On Being a Young Pro

Kurt Vonnegut speaking at Case Western Reserve...

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“Do not take the entire world on your shoulders. Do a certain amount of skylarking, as befits people your age. ‘Skylarking,’ incidentally, used to be a minor offense under Naval Regulations. What a charming crime. It means intolerable lack of seriousness.”

Kurt Vonnegut, 1970

As products of the U.S. college and university system, once we graduate, we march on with instructions. Be a global citizen. Be a positive contribution to society.

Change the world. One person at a time.

Taking a step back and looking at the charge we were given, I believe that those are amazingly daunting tasks.

But we pressed on.

I left Elon University to join an ad agency. After the shop went through some tough times I found myself joining up with a friend to start our own marketing shop.

Yes. We’re changing the world. One city at a time.

More often than not, the older ones in charge do not take ‘us’ (meaning my biz partner and I, and young professionals in general) seriously. How interesting. As young professionals we are immediately hit with a delightful contradiction.

How are we supposed to make serious change in the world when the older ones don’t take us serious?

Of course, there are the usual answers (mentorship, ‘learning the ropes,’ asking questions, etc.) but then what? The cycle starts all over again. Nothing new really comes to fruition.

Nothing really changes.

Or maybe it does. Perhaps this is just a blabbering post of my frustration with the industry I reside. If that is the case, I see why we young pros aren’t taken so seriously. Perhaps it is because we are in such a rush to change the world- to make a difference- we’re looked at as crazy, and with that foolish.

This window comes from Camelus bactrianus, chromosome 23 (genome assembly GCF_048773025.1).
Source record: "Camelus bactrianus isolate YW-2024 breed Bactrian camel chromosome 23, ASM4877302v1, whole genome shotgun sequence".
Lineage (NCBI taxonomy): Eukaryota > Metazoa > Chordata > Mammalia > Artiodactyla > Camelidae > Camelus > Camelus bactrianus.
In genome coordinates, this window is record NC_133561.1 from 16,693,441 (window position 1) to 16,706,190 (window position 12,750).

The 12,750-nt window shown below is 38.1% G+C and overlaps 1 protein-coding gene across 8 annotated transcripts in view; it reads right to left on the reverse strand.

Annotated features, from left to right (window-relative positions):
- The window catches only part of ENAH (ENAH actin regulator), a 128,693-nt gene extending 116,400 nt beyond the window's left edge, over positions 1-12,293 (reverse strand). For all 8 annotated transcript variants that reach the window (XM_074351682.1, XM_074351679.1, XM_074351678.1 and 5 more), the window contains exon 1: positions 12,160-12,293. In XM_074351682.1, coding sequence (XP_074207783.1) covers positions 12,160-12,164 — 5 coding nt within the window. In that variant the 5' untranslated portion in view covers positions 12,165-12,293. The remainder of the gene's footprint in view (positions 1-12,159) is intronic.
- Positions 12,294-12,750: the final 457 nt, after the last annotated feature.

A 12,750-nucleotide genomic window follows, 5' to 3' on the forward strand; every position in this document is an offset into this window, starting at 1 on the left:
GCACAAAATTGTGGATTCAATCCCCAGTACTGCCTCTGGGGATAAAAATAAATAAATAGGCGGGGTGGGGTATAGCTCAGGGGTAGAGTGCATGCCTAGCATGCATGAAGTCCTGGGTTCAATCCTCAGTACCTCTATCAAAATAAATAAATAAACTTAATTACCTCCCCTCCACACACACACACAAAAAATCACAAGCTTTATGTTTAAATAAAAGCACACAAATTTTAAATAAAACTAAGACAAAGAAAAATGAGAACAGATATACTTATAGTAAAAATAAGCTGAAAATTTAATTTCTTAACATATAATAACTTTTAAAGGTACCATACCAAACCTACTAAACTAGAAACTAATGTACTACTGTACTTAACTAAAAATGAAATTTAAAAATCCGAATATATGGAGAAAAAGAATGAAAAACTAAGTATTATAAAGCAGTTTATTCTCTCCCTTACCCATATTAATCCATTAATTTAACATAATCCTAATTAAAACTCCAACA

But let’s press on.

The reason I started this post with that Vonnegut quote is because I want to tell other young professionals (and in reality, myself) that it is okay to not be serious sometimes. We’re still youthful. Let’s keep that creative, curious, child-like flame internally smoldering. We will lose our youth and be taken seriously eventually. But why throw away our skylark ways in exchange? Is it worth it?

With all the professionals I have read about, and the advice thrown at me, I don’t believe it is.

As young professionals, we have the best of both worlds- we are allowed to have fun and be serious. Let’s not trade that for world problems and issues. We can have curiosity and leadership. We can have friends, as well as followers.

The point: as young professionals, we want to be taken seriously. And we will be. But let’s have some fun while we’re at it.

Or, as Vonnegut would say, “but skylark, too.”


Do We Consumers Know What We Want?

Early 1980's U.S. 12 oz. "Pepsi Challenge...

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Surely, that’s a stupid question.

In the rise of social media, in the information age, there is nothing that consumers do not know, nor could find out.

Of course we know what we want. The information is out there. The power- therefore the influence- is in our hands. The power of Choice has finally shifted, at last, to the consumer.


Perhaps it is the academia speaking, but I find it quite hard to believe that people truly understand what they want. From the conscious and unconscious forces that act on us every day, I cannot agree with the notion that today’s consumer knows exactly what they want, and why they want it. Or perhaps, they know what they want, but the reason they put forth doesn’t match the action(s).

If I’m wrong, then buyer’s remorse is pretty much extinct. Cognitive dissonance is a dream and halo effects and other survey error elements can be erased from a marketer’s toolbox.

In a section of Malcolm Gladwell’s Blink, there is a discussion about the Pepsi Challenge, and about how people choose products based on package, and not necessarily the actual attributes of the product.

But of course, if it is mentioned in today’s environment that us humans aren’t actually in total control of our conscious, and that our explanations of our actions may be faulty, one shouldn’t expect that opinion to be welcomed with open arms and ears.

After reading this far, I’m sure you already know my stance on the title question.

What say you?